Exmark Urges Zero-Turn Mower Owners to Drive Safely
Beatrice, NE (April 02, 2008) — In the proper environment, zero-turn riding mowers are exceptionally safe and stable. However, mowing too close to sudden drop-offs, steep inclines and unstable ground near water sources can cause loss of traction and control, potentially leading to rollovers and other accidents.
As the spring mowing season begins, Exmark, a leading manufacturer of commercial mowers, urges owners to review their operator's manuals for safety guidelines. For quick reference, Exmark offers safety tips with photo illustrations on its Web site at https://www.exmark.com/Service-And-Support/Safety-Resources.
"Zero-turn mowers are fast, and they can turn on a dime. That's what makes them popular, but it's also what can make them dangerous in unsafe conditions," said Rod Benson, engineering services manager and product safety chairman for Exmark. "It's really important that users take care in operating these machines."
Benson said many mower operators underestimate the importance of a Rollover Protection System (ROPS) in preventing serious injury or death. Similar to a roll bar on a race car, ROPS (in combination with a seat belt) can prevent an operator from being pinned under the machine. Without ROPS, the operator remains unprotected from the weight of the mower?which can exceed 1,700 pounds on some models.
Exmark made ROPS standard on most commercial mowers in 2004, and will retrofit older machines that do not have a ROPS at no cost.
"An operator may have mowed a particular area week after week with no problems," Benson said. "But when people feel comfortable on their machines, they start to lose concentration. Conditions can change quickly, and you do not have time to react. A ROPS will help protect you and keep you from getting crushed."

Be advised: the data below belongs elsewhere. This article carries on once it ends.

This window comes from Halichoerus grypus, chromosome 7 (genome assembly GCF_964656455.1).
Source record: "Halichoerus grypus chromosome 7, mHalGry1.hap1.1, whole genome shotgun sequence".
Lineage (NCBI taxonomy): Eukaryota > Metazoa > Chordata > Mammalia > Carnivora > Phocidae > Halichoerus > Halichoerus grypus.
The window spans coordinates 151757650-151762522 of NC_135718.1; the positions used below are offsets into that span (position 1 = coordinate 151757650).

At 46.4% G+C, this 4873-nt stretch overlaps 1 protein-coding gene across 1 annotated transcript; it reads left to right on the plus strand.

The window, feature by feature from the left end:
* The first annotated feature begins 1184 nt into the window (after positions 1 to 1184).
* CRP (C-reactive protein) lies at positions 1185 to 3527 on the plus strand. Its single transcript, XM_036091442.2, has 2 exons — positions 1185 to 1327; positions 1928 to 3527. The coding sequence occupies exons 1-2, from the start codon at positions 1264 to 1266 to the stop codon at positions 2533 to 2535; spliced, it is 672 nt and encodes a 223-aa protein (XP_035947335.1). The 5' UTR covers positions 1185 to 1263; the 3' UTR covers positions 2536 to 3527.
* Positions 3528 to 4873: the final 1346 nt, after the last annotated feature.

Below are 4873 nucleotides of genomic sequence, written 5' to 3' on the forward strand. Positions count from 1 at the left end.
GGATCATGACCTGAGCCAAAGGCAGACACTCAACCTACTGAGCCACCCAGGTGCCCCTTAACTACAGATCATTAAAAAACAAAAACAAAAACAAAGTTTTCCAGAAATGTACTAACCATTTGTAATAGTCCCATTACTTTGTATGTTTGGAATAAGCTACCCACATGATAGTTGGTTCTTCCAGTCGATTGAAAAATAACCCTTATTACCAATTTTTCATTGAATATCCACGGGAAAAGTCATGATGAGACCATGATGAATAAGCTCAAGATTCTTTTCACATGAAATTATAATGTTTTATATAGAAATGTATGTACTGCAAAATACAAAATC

Even with a ROPS in place, lawn mower owners need to use extra care on hills and ramps, which can cause loss of traction, Benson said. Movements should be deliberate and steady, with no sudden changes in speed or direction. When using a bagging attachment, operators need to remember the weight of the grass clippings affects the stability of the riding mower.
"Operators should always avoid mowing hills with slopes greater than 15 degrees, and make sure the ramp they use to load and unload their mower does not exceed 15 degrees," Benson said.
Exmark also recommends using a walk-behind mower or hand trimmer around retaining walls, drop-offs and water. If operators do not give themselves proper clearance near drop-offs, a wheel on the mower could slip over the edge, or the ground may give way. Grass surrounding lakes, ponds, drainage ditches or other standing water can be wet or slippery, and the ground underneath may be muddy or unstable. Hand trimmers and walk-behinds are much safer options in these situations.
"Hand work takes longer, and sometimes, operators are tempted to get as close to drop-offs or water sources as possible to save time," Benson said. "We ask our customers to plan ahead, and not to sacrifice safety by taking chances. It's not worth it."
For more information on safe operation of zero-turn mowers, visit https://www.exmark.com/Service-And-Support/Safety-Resources.
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Note to Editors: All media inquiries, image or interview requests should be directed to Matt Gersib at (402) 314-2150 or firstname.lastname@example.org. For other inquiries, please contact Exmark Mfg. Co., Inc., P.O. Box 808, Beatrice, NE 68310-0808; (402) 223-6300.